Netanyahu called his projected victory an "immense feat, almost inconceivable," saying he and Likud have been "faced with biased media", including a flood of reports in recent weeks about his potential indictment on three separate criminal investigations involving bribery, fraud and breach of trust. Netanyahu dismissed the claims, and if exit polling is anything to go by, so did many voters.
In a speech before supporters on Tuesday night, Netanyahu vowed that Israeli's new government "will be a right-wing government, but I will be prime minister for all."
No Majority, No Problem?
Likud increased its plurality in the Knesset, Israel's parliament, with 26.28 per cent of the total vote, giving it an estimated five more seats than it got in the 2015 election, with Haaretz calling the result a big win for the party, and a virtual guarantee of senior cabinet posts if Netanyahu fulfils his promise to put together a coalition.
Israel's electoral system has a 3.25 per cent election threshold, which usually translates into four seats in the Knesset (although there have been exceptions of parties achieving this barrier and ending up with only three seats).
According to preliminary results posted on Israel's Central Elections Committee website, 11, or possibly 12, of the whopping 40 parties which participated in the vote will enter the Knesset.
These include Likud with 35 seats, Blue & White with 35 seats, Shas and United Torah Judaism (two ultra-Orthodox Jewish parties) with 8 projected seats apiece, the far left Hadash-Ta'al joint list (6 seats), Labor (6 seats), Yisrael Beiteinu, a right-wing nationalist party led by former Foreign Minister Avigdor Lieberman, with 5 seats, United Right (an alliance of several right-wing Zionist parties), with 5 seats. Furthermore, Meretz, a social democratic and green party, won 4 seats, while the centrist Kulanu Party secured 4 seats. The United Arab List-Balad ticket also secured 4 seats, while the New Right, another conservative nationalist Zionist party, may not make it into the Knesset with its projected 3.14 per cent of the vote at last count.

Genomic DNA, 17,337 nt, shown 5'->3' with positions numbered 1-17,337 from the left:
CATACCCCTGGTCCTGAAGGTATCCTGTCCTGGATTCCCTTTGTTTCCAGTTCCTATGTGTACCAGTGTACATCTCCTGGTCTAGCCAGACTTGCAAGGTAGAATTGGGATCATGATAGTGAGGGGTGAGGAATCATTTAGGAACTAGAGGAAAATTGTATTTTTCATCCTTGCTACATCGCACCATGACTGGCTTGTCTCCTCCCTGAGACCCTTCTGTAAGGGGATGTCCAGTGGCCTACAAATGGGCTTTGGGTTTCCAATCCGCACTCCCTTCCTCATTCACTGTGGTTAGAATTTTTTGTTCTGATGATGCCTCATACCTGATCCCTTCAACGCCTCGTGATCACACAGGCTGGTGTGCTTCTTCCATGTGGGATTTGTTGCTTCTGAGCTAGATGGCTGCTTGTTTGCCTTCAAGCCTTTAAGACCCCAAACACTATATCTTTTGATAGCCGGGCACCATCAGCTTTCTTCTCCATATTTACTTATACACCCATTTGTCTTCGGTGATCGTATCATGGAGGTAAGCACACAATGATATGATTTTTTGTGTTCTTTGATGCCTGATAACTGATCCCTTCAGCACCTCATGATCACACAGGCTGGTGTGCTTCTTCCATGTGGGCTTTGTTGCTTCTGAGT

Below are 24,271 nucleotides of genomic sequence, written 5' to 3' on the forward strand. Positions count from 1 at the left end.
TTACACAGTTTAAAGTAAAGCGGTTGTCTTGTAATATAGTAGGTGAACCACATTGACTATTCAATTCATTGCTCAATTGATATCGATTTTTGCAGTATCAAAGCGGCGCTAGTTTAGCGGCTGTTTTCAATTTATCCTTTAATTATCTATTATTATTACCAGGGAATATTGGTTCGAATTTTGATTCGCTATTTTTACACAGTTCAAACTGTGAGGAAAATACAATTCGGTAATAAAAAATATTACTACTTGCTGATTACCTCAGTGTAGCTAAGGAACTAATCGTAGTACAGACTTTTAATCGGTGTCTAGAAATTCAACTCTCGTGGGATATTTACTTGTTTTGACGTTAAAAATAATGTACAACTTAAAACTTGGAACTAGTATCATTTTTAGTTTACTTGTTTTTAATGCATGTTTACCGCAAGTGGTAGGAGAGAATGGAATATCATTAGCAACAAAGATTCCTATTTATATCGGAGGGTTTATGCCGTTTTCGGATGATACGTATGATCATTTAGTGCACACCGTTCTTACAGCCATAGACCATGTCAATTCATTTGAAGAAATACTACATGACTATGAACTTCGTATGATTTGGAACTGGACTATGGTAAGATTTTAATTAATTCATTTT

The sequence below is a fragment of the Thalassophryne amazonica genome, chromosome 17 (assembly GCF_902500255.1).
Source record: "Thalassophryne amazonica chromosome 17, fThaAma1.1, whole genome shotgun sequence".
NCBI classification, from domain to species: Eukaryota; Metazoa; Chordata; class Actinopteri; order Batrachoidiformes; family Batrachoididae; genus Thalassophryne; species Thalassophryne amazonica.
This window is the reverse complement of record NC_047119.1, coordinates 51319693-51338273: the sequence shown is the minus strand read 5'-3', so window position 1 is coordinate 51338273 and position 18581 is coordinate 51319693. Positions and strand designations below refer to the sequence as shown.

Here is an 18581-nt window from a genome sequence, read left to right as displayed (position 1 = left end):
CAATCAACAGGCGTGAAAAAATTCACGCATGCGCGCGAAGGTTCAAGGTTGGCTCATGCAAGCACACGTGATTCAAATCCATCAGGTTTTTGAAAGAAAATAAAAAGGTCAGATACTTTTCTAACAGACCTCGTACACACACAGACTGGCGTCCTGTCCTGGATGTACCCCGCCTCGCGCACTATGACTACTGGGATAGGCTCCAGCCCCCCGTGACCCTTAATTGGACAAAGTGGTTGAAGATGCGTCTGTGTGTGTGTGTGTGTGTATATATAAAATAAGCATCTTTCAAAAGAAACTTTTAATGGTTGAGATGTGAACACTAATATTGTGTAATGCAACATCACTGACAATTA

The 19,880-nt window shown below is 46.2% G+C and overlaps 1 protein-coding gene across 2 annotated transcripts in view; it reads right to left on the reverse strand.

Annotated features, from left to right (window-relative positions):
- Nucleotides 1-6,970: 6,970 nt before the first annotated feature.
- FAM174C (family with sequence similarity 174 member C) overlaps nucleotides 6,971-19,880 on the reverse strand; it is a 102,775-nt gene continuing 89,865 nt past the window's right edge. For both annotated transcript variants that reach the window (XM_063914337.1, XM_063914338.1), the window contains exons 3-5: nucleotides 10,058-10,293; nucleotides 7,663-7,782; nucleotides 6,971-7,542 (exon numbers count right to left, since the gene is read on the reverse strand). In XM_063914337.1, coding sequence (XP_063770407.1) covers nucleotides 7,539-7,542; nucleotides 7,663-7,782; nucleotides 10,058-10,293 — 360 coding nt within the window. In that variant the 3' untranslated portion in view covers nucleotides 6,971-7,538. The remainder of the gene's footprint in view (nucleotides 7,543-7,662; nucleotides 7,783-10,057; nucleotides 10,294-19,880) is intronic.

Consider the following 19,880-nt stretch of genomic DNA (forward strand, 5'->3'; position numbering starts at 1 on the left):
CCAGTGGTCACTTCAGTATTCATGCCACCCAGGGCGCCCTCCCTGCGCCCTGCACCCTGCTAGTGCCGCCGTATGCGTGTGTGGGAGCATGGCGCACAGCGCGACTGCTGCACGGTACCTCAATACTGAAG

Given these results, if Netanyahu fulfils his promise in forming a united right and religious party coalition, he could very well get put together a government with support from the Shas, United Torah Judaism, Yisrael Beiteinu, and United Right, whose total projected seats add up to 61, enough for a majority. Negotiations with the centrist Kulanu Party, and a last-minute surge for the New Right could make this majority even larger.
One other possibility, according to some observers, is a big coalition involving both Likud and Blue and White.
The big losers of this election appear to be the left parties, including Labor, which is projected to lose 13 seats, Meretz, projected to lose one, and the United Arab List-Balad, which shaved 3 seats off its Knesset presence.
According to Haaretz contributor Chaim Levinson, Benny Gantz and the Blue and White Party are also "among the losers," notwithstanding their impressive showing of projected 35 seats.
"The only way he can go from here is down," the journalist noted, adding that "Gantz may face four very long years in opposition, with a party that he probably does not completely control."
Two Side Factors
As for the corruption case, it "could weaken [Netanyahu's] hand in negotiations with potential coalition partners, who may condition their support, should he be indicted, on Netanyahu meeting their demands for cabinet posts and policy concessions," Lubell explained.
The election commission will release its final results by Friday. As Israeli law dictates, Israeli President Reuven Rivlin will then consult with the leaders of each party regarding whom they would prefer to see as prime minister, with the president then tasked with choosing the candidate with the best perceived chance of forming a coalition government. The nominee will then have as many as 42 days to form a government, although this usually happens more quickly.